The Ukrainian air forces have armed their Sukhoi Su-24M bombers with British-made Storm Shadow cruise missiles. A photo posted online on Friday shows one of the variable-wing supersonic bombers holding a pair of 1.5-tonne subsonic Storm Shadows under its wing bases.
An earlier photo had confirmed that Ukraine’s Su-24MR reconnaissance planes were carrying Storm Shadows. We now know that the two Su-24 variants in service in Ukraine have been modified to fire the stealthy 155-mile-range missile.
The question is: how many two-crew Su-24s does Ukraine have left? The answer could indicate the magnitude of the new deep attack capability of the Ukrainian air forces.
The number of Storm Shadows the Ukrainians can fire at Russian logistics targets depends not only on the number of missiles supplied by the UK but also on the number of active Su-24 aircraft in the only Ukrainian unit that flies such aircraft: the 7th Bomber Regiment from the Starokostiantyniv airbase in western Ukraine.
The Ukrainian air forces entered the war with 125 fighter jets, mostly Mikoyan MiG-29 fighters, and some two dozen Su-24M and Su-24MR.
In 15 months of heavy fighting, the Russians shot down 16 Ukrainian Su-24s, which independent analysts can confirm and destroyed a 17th bomber on the ground. Without a source of fresh airframes, the 7th Bomber Regiment would no longer be able to sustain daily combat sorties.
Patrick Roegies and Paul Gross of Aviation Photography counted a total of 25 Ukrainian Su-24s in service in 2015. Also, they counted nine or 17 near-airworthy Su-24s at Starokostiantyniv, plus some 30 additional bombers “stored in relatively good condition”.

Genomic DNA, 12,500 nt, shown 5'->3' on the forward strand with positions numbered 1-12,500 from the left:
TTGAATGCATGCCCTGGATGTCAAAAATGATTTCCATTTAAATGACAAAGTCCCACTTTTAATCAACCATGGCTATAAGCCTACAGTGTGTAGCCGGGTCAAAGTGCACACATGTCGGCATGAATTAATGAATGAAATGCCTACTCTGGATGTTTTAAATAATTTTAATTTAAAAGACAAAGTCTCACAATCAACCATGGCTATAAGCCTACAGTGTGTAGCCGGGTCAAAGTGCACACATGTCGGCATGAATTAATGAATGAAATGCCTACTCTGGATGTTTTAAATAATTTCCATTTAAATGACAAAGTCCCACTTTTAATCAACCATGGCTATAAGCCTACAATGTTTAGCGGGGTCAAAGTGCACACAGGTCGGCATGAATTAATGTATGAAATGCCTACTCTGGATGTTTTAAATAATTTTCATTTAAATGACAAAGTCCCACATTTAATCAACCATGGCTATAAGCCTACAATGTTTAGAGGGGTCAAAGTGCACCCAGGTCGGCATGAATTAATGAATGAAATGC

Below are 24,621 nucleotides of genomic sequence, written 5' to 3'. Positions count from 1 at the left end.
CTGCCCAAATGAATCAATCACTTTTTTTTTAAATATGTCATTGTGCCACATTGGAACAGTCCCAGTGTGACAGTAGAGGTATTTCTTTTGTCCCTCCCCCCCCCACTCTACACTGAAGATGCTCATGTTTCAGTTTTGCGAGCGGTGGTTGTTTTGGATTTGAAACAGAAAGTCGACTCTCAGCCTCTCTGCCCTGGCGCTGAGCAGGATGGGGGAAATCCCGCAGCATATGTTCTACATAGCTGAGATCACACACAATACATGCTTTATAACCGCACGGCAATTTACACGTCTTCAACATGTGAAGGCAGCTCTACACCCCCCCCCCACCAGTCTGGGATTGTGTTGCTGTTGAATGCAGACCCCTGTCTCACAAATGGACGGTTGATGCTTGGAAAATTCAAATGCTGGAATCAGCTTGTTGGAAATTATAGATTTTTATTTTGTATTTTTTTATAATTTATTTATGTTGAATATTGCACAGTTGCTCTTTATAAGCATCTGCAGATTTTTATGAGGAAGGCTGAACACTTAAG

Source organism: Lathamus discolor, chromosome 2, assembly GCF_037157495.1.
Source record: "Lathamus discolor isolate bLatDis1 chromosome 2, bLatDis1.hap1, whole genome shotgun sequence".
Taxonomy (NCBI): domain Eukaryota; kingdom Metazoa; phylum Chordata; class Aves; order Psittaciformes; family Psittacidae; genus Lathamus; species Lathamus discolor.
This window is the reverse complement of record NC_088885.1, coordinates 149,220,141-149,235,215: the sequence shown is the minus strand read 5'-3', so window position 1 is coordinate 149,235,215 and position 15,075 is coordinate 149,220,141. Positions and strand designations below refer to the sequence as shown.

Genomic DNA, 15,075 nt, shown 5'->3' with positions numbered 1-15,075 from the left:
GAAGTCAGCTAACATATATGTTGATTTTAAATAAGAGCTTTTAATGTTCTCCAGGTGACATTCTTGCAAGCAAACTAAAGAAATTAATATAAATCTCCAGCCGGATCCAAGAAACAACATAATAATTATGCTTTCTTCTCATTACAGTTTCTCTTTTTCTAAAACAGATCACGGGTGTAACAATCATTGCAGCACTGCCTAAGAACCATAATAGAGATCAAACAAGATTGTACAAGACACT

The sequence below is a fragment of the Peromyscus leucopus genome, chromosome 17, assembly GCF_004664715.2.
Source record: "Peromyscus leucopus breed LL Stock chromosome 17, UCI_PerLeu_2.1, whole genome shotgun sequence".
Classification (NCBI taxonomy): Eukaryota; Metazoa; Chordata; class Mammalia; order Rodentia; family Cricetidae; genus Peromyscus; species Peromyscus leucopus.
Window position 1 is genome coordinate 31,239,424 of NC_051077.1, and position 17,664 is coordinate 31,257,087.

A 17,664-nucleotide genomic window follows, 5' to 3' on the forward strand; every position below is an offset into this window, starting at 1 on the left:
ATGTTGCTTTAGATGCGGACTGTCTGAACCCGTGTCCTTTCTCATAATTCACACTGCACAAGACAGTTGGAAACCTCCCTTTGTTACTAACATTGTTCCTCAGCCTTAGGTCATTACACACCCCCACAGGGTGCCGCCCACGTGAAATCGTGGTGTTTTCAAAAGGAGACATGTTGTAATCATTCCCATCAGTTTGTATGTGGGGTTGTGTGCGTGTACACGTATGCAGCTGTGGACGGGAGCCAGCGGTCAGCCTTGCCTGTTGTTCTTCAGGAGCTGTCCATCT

They did not count the dozens of abandoned Su-24 airframes lying in open warehouses at bases across Ukraine, notably the Bila Tserkva aircraft graveyard near Kyiv.
In 1991, the Ukrainian air force inherited from the disintegrated Soviet air force no fewer than 200 Su-24s. Most of the bombers ended up in storage in the open. Probably none of these airframes is of any value except as a source of simple airframe components that the active bomber force could use as spare parts.
In short, the air forces had as many as 47 Su-24s at their disposal, which, with some effort, could be brought back into active status to make up for the losses of the 7th Bomber Regiment. Subtract the 17 aircraft that we know for sure the regiment has lost and add the eight or so pre-war Sukhois that remain. In theory, the 7th Bomber Regiment could operate up to 55 Su-24s.
In reality, the number is probably much, much lower. Not only is Ukraine likely to have lost more Su-24s to Russian missiles than analysts have confirmed with photos and video, but many of the Su-24s in storage are likely too dilapidated ever to fly again.
But tellingly, when the UK pledged to contribute Storm Shadows to the Ukrainian war effort in February, British and Ukrainian planners turned to the Su-24 force to transport the high-tech GPS-guided missiles.
They surely would not have assigned Ukraine’s only in-depth air strike mission to the 7th Bomber Regiment if it did not have enough airworthy Sukhois to fly daily sorties.